Good luck!

P.S. I can't answer your questions about salt - sorry - I've never used salt in my aquariums. :( Hopefully someone will chime in
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Old 02-23-2011, 07:15 PM   #19
 
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Originally Posted by sovrappensiero View Post
Lastly (experts please correct me if I'm wrong on this), as far as I know, ich is a parasite that is quite often present in aquarium water. It doesn't necessarily cause harm to fish who are healthy, but when fish are under stress and are immunocomprised, they become more susceptible to microbial pathogens (just like humans do). I myself lost almost half my school of cardinal tetras to ich when my tank heater failed in the dead of winter. The water went down to 56 degrees overnight; I immediately replaced the heater with a spare and let it bring the temp up nice and slow. But, even still, a short while after that half my school got ich. I don't treat with any chemicals. I raised the temperature and hoped for the best but realized that I was probably going to lose some fish. Cardinals are delicate and they don't handle stress well at all. (FYI, tetras, corydoras, and other species are really sensitive to most disease-treating chemicals and many of them will flat-out kill inverts...they might not tell you that in the fish store so just be aware. I'd say in the future before treating with any chemicals search the forums and make a post if needed to get advice from the people with experience).
Ich are parasitic. Parasites are parasites. Their sole purpose is to sap the fish of its much needed nutrients and weaken them. They will harm your fish, regardless of the circumstances and will more easily push the fish to succumb to death only when the host is already severely stressed as a result of other factors that put a toll on its health.

Often present in aquarium water? Yes because most of the folks fail to quarantine the possible carriers. Only by failing to quarantine the possible carriers will ich establish itself in the aquarium. That does not mean however that they are present in every tank. They can be totally eliminated if the treatment course is done carefully.

Unfortunately, the temperature you set in proves inadequate. You NEED salt or any meds potent against ich to destroy ich otherwise you are simply allowing the ich to thrive in the tank. A lot of fish cannot tolerate extremely high temperature so there's no point cranking the temp too high for their liking. You will need the meds in the end to save your fish.

I've used salt with no issues. That's the mildest form of treatment you can find. The key to using it successfully is dissolution and completing treatment course as appropriate.
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Old 02-23-2011, 07:19 PM   #20
 
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Originally Posted by longirostromeryx View Post
- I've never done live plants, and would personally feel more comfortable experimenting with them in a larger tank, but I will look into it, as well. I do not want to repeat this a second time, or cause more fish to suffer under my hands.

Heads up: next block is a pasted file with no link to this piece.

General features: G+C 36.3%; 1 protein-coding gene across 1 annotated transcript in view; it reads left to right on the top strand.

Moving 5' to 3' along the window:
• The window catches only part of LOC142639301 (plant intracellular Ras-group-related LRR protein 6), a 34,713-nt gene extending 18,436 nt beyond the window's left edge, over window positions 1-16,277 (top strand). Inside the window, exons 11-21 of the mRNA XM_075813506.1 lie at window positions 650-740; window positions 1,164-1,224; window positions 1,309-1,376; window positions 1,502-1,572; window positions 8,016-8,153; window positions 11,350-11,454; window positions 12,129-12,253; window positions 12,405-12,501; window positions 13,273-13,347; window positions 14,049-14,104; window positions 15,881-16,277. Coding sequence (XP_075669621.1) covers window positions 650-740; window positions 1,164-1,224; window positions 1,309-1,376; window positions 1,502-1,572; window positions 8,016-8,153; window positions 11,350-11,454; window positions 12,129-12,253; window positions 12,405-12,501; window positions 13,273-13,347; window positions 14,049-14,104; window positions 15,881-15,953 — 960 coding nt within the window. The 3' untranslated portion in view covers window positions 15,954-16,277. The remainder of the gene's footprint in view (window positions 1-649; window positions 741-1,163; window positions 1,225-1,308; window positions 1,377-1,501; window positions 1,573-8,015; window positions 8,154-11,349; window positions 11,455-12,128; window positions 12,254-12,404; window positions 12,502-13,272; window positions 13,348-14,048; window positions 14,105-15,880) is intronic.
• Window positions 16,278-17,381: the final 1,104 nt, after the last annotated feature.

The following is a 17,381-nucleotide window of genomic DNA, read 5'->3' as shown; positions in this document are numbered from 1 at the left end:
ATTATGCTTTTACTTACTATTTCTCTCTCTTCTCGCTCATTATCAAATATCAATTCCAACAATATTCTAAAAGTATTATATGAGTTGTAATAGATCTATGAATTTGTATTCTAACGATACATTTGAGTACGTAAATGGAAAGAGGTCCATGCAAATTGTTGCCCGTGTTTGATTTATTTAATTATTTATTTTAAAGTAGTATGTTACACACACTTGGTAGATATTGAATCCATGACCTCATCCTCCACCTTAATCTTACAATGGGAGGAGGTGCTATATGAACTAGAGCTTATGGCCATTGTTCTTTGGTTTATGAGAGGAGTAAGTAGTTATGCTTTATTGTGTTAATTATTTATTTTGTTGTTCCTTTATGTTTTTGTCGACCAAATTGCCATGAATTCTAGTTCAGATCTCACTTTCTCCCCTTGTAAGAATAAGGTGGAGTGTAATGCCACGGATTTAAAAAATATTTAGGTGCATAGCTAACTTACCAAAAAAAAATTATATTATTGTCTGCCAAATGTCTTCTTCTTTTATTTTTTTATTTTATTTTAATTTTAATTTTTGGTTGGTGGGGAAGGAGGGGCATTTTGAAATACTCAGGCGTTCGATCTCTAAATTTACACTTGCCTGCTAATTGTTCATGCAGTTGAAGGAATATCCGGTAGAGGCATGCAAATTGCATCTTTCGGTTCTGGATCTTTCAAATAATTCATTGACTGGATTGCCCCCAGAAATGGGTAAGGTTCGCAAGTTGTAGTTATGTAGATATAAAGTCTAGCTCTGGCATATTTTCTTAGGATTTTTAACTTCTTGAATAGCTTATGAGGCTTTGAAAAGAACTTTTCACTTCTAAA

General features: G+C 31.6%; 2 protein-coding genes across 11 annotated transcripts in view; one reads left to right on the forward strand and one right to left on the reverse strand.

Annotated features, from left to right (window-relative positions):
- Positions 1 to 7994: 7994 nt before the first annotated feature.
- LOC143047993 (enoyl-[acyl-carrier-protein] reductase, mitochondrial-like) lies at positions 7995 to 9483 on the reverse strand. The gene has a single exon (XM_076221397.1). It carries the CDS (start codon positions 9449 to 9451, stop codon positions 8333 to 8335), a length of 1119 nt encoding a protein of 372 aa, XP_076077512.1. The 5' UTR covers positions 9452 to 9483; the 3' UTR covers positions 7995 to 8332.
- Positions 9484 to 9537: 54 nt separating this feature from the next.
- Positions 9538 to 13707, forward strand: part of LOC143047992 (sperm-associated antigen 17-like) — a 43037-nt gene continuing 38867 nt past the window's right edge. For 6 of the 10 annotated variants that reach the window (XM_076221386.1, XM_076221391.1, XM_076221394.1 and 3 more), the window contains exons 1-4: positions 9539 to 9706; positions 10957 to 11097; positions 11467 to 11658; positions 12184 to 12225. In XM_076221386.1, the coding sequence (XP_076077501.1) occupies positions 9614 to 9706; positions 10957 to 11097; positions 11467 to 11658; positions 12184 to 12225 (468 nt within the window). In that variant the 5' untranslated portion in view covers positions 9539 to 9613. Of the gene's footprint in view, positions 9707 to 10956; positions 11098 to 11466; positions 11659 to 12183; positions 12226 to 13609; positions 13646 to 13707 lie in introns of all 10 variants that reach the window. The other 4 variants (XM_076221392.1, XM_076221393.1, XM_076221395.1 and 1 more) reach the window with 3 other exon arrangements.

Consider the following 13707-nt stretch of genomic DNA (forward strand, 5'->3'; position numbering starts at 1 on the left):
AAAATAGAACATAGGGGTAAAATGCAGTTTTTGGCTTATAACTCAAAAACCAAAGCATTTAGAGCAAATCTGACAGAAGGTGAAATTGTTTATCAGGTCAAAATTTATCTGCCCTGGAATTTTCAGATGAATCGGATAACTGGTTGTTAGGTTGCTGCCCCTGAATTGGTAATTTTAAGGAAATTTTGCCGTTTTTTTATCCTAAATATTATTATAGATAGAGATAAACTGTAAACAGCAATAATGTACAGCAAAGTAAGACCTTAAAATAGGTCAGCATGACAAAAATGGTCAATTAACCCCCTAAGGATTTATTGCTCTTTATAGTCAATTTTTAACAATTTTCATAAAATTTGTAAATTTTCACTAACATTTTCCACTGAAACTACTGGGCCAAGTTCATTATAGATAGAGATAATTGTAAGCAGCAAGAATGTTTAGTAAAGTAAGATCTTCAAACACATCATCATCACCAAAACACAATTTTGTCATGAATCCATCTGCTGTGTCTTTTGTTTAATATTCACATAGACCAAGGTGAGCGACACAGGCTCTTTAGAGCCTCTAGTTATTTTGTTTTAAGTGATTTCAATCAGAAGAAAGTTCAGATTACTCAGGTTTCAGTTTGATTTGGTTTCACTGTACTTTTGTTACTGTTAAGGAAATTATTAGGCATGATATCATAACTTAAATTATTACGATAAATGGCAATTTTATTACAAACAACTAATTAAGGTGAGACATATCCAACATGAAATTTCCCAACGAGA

The specialty shop verified that my pH was in the 6.4.-6.6 range, and that ammonia and nitrite levels were 0ppm. They mentioned that 82F was much too high for neon tetras, which are most happy in the 76-78F range. They also recommended darkening the tank for 3 days with ich, which I hadn't heard of, or done. Any thoughts?

While the fishless cycle was appealing, I'm also considering getting 2 or 3 Danios for a cycle, although I want to do another water change before replacing my filter carbon and making sure that everything is ready to go- I'd like to be sure that all the ich and bad bacteria have perished, and that my next batch of fish will be less stressed.

Another thing that worries me is the salt content- Chain Pet Store X told me the salt content was much too high, local specialty shop said it was higher than normal, but still safe for livebearers. [Local specialty shop] recommended a teaspoon per 5 gallons, vs. the teaspoon per gallon I've been following, based on near-brackish conditions they observed in their own tanks using the teaspoon per gallon rule. Again, any thoughts?

I would like to thank everyone for their responses. Should I need more help, I will certainly ask for it, but I don't feel the need to continue this particular thread since my fish have all passed, and the stress is no longer an issue. However, any comments, suggestions or advice will be gratefully taken. :)
The only reason darkening works out is fish are less stressed and won't succumb easily to ich. I've never seen this blackout method work in my experience.

Ditch the carbon permanently unless you opt to remove the meds (except salt which cannot be removed by carbon but water changes).

Which salt are you trying to use? A teaspoon per 5g is way too low to become lethal to ich. You risk creating salt-resistant strains of ich which will eventually need a more potent med to kill them.